That total would be even higher if it wasn’t for Steve Mason, who was resurrected his career with the Flyers.
Let’s look at the past three Stanley Cup champions. The Chicago Blackhawks in 2013, the Los Angeles Kings in 2012, and the Boston Bruins in 2011.
All three teams had a great offense, solid goaltending, and a stellar core of defensemen.
The Flyers right now, have two of those things.
They have the offensive talent to match up with a team like Chicago. A forward group consisting of Claude Giroux, Jakub Voracek, Wayne Simmonds, Vincent Lecavalier, Brayden Schenn, Sean Couturier, Matt Read and Scott Hartnell doesn’t look too bad against a team featuring Patrick Kane, Jonathan Toews, Patrick Sharp, Marian Hossa, and Brandon Saad.
If it came to just offense, the Flyers could possibly beat the Hawks in a Stanley Cup final.
The Flyers simply have an outstanding offense and that can take them far. They need defense and goaltending to get to that next level.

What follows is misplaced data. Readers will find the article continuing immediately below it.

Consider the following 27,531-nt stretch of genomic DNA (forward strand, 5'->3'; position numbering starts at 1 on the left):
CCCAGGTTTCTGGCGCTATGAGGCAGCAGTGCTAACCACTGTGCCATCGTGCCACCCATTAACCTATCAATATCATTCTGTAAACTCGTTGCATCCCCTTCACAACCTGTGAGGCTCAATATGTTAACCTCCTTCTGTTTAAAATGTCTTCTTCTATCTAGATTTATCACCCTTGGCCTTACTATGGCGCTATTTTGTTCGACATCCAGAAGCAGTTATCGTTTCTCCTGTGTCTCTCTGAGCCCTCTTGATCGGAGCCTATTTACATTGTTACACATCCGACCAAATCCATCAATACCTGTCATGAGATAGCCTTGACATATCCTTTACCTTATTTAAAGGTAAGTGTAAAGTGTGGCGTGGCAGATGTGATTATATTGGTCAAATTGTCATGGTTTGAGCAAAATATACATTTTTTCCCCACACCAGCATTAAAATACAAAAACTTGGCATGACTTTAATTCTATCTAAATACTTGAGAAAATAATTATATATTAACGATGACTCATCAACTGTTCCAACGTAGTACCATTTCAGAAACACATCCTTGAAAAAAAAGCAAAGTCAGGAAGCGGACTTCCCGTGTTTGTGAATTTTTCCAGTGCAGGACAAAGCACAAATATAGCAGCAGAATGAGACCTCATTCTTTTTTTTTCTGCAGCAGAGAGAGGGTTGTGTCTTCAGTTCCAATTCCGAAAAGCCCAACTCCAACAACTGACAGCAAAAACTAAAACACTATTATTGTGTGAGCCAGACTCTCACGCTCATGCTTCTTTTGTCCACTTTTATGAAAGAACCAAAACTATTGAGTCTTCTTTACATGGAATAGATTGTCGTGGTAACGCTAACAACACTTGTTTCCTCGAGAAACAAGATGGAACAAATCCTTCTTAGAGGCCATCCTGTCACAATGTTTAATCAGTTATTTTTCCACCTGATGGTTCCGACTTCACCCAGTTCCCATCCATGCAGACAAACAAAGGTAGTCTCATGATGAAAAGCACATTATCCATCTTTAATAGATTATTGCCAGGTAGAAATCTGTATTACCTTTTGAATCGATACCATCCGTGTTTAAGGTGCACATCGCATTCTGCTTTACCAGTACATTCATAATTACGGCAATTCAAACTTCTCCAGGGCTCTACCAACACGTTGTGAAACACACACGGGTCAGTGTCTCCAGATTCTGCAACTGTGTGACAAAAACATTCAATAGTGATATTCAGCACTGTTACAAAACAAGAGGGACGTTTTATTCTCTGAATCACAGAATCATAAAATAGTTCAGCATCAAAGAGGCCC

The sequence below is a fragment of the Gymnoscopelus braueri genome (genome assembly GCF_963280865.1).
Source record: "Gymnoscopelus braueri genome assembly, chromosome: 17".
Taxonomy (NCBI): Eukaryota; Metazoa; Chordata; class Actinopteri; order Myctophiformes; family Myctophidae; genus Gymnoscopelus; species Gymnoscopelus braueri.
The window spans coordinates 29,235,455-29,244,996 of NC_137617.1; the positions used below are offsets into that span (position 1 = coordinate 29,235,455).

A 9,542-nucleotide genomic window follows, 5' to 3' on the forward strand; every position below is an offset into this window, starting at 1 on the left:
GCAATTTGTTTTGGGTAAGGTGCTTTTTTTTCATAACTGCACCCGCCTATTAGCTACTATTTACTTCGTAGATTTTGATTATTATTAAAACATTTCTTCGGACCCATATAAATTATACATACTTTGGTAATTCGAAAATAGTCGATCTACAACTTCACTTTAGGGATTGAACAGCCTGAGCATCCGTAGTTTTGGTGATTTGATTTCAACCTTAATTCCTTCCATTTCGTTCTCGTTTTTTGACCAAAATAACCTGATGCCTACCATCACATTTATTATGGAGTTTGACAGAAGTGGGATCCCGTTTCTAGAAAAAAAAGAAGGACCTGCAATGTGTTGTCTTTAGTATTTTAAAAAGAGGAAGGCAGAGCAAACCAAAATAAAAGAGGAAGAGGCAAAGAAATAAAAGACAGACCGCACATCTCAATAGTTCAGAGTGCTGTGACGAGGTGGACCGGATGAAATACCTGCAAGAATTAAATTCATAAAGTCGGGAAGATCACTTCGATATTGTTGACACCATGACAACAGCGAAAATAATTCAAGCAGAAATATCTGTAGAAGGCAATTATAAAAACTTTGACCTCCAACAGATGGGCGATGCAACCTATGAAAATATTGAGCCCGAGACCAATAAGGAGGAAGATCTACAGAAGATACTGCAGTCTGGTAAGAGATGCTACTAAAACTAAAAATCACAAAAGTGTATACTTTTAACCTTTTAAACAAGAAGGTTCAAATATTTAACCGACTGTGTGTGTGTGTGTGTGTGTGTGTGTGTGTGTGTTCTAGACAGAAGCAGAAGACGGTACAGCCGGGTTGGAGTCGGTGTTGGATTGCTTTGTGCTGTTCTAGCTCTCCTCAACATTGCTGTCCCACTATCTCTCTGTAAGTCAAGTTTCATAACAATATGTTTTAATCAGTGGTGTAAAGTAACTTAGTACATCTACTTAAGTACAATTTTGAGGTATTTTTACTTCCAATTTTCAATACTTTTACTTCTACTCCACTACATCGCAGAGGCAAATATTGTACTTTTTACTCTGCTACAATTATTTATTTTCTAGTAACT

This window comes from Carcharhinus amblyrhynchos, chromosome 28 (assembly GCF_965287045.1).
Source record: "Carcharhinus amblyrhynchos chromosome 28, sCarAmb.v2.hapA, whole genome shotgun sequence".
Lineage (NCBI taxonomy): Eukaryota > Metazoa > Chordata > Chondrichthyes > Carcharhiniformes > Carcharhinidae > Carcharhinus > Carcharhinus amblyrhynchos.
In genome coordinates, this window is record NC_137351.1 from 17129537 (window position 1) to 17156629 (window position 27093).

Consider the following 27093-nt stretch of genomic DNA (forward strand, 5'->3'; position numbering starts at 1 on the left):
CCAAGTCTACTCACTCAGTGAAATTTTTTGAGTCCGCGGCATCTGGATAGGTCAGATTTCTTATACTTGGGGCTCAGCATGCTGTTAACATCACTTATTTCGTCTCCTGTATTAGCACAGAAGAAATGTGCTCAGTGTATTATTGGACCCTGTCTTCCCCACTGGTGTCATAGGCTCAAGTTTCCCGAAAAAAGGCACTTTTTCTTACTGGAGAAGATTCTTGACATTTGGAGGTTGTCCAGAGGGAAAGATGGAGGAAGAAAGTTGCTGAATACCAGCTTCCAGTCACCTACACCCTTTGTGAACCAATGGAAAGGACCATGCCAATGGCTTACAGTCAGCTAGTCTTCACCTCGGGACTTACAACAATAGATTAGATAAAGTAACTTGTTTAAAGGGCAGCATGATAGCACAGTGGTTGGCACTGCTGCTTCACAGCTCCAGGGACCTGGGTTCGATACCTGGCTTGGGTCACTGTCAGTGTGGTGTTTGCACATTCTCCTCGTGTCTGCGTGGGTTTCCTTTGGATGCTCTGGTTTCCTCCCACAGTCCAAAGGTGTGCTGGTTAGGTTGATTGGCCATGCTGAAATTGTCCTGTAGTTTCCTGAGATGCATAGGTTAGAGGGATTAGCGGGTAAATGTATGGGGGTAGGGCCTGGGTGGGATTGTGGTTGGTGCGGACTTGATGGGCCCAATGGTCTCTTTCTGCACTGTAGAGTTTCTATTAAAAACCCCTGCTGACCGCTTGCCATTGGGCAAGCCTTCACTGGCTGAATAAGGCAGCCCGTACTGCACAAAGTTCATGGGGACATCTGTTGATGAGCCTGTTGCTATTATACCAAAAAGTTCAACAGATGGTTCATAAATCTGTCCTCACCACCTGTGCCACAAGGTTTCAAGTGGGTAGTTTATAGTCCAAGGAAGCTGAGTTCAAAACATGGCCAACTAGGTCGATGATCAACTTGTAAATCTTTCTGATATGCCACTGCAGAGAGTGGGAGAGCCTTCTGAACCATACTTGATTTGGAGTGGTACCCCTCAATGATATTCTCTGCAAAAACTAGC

It appears they have the goaltending in Steve Mason, who sports a .915 save percentage and a 2.57 GAA on the season.
What they don’t have is the defense.
The Flyers currently have a defense core consisting of Mark Streit, Kimmo Timonen, Andrej Meszaros, Braydon Coburn, Luke Schenn, Nicklas Grossman, and Erik Gustafsson.
I’m sorry, but if you don’t see a problem with this, there isn’t much else to say.
This is not a defensive group that will get you very far in the playoffs. Those seven defensemen are a combined minus-22 this season.
It’s not just on the defensive side of things. Good teams have good defensive defensemen, as well as offensive catalysts that can help run the power play.
Take a look at the Nashville Predators, a team the Flyers recently lost to.
Shea Weber had a power-play goal and a power-play assist to go alongside an even-strength helper. His booming slap-shot put the Predators up in the third period.
Look at all the Flyers rivals and all the other good teams in the NHL. They all have at least one elite offensive weapon on the blueline.